Chinesse Culture

The aim of this paper is to do just that, as well as discuss several other particular issues, which are: the history of China in the United States, the traditional Chinese perceptions of health and illness, the traditional Chinese healing methods and views on death, and the current healthcare problems of China. By thoroughly addressing and discussing all of these issues, we will be able to come to a much more informed and knowledgeable understanding on the subject matter at hand overall. This is what will be dissertated in the following.
The early history of China is rather complicated, primarily by that of the lack of a written language during this period, coupled with the existence of documents from later time periods which attempted to described certain events which occurred several centuries beforehand, thus obviously causing quite a bit of confusion and complexion. However the earliest comprehensive history of China, the Records of the Grand Historian, which were written a Chinese historiographer named Sima Qian in the 2nd century BC, and as well the Bamboo Annuals, are both able to trace and consequently show Chinese history from about 2800 BC, with an account of the Three August Ones and the Five Emperors.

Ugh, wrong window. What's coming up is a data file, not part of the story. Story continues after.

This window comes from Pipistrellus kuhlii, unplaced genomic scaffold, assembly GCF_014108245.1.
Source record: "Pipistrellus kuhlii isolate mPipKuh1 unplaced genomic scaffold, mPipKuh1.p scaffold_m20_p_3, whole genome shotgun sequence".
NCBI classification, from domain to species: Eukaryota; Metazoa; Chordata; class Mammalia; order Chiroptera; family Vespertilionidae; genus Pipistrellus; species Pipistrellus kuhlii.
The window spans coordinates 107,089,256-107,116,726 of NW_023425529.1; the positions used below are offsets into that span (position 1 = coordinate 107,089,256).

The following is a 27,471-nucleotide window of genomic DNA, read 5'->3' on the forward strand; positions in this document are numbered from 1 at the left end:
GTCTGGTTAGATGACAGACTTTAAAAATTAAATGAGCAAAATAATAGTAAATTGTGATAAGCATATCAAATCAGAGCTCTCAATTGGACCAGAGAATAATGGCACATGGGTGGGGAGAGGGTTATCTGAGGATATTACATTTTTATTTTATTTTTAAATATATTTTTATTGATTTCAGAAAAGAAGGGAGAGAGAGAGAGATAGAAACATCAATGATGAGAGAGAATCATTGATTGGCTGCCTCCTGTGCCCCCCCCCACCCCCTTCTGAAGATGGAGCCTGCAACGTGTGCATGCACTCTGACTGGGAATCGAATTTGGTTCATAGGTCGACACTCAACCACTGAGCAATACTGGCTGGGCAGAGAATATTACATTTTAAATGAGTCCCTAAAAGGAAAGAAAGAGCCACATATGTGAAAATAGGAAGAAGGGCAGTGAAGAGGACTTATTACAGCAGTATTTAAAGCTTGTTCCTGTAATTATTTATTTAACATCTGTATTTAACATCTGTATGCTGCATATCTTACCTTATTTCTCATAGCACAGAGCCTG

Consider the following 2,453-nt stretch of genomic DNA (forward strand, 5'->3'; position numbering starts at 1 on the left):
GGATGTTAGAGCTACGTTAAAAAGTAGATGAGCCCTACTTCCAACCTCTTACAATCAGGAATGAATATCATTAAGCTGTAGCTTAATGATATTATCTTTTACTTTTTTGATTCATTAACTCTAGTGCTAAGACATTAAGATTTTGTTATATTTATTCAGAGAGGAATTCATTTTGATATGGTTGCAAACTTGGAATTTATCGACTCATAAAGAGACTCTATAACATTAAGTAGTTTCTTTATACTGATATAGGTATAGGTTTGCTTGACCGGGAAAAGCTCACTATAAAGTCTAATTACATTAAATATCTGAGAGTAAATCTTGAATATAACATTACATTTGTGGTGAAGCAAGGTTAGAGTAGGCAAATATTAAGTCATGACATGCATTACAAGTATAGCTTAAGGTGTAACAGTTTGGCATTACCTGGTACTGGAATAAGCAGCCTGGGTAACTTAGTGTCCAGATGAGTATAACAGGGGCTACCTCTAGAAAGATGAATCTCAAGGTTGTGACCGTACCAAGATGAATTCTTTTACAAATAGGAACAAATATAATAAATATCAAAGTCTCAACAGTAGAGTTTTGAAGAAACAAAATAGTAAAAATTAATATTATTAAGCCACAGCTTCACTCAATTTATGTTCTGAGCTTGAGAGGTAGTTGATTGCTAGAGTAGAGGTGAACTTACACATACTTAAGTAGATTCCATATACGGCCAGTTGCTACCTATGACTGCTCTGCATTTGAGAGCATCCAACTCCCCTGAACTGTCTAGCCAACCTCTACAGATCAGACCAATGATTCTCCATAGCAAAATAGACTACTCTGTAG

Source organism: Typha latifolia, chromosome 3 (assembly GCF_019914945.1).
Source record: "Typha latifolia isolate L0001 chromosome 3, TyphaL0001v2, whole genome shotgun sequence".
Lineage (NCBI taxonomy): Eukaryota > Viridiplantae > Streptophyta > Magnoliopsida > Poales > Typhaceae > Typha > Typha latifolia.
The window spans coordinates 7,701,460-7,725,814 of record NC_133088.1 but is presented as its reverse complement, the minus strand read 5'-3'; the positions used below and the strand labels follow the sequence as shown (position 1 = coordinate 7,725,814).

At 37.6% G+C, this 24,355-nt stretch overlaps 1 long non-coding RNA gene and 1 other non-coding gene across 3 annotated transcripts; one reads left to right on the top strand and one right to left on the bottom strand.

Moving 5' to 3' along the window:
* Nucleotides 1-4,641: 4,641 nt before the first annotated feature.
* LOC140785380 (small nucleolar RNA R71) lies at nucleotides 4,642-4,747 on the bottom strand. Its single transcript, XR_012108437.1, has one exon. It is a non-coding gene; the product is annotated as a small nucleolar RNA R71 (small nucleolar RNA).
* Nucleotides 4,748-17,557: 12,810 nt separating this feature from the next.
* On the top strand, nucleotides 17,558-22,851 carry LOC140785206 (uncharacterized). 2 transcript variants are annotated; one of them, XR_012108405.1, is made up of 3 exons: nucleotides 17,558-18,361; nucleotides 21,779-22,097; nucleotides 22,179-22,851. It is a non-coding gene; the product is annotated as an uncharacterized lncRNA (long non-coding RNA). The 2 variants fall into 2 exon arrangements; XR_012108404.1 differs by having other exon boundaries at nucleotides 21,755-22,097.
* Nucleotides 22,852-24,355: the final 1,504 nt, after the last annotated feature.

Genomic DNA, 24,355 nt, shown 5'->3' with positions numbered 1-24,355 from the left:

It is actually considered as being unknown as to who the first Chinese was to set foot in America, it is thought that more than likely it was a fisherman and that it was in San Diego. In the early 1850s, many Chinese came to California in search of gold, and later on they came as contract laborers to work on the railroads and other construction projects, and as gold mining was increasingly difficult for them and the construction projects were completed, they soon then began to seek other means of livelihood. From San Francisco and Monterey Bays the Chinese then began to go south to San Diego, where they ended up establishing a base to fish the waters all the way to Cabo San Lucas in Mexico. "They established a fishing village at Roseville in Pt. Loma and another at the foot of San Diego’s New Town, the latter village to become Chinatown. They dominated this industry until 1890, and during its peak built and sailed as many as 18 junks. Besides a wide variety of fish, they had exclusive domain in the pursuit of abalone. They were able to supply all the fresh fish requirements of San Diego and to export dried fish products to other Chinese communities worldwide" (Lee, 1996). Then, starting in about the 1880s, the activities that were completed by the Chinese in San Diego increased, including construction of the Californian Southern Railroad between National City and San Bernardino, and as well they were involved with the work that was done on the San Diego Flume, which carried water from the Cuyamaca Reservoir to San Diego for 36 miles on 315 redwood trestles and through 5 tunnels. What’s more, is that besides providing labor for large projects in irrigation and flood control, the Chinese were also involved largely in the mining of gold and precious gems in the mountains that centered in Julian. Besides fishing, which was one of the activities th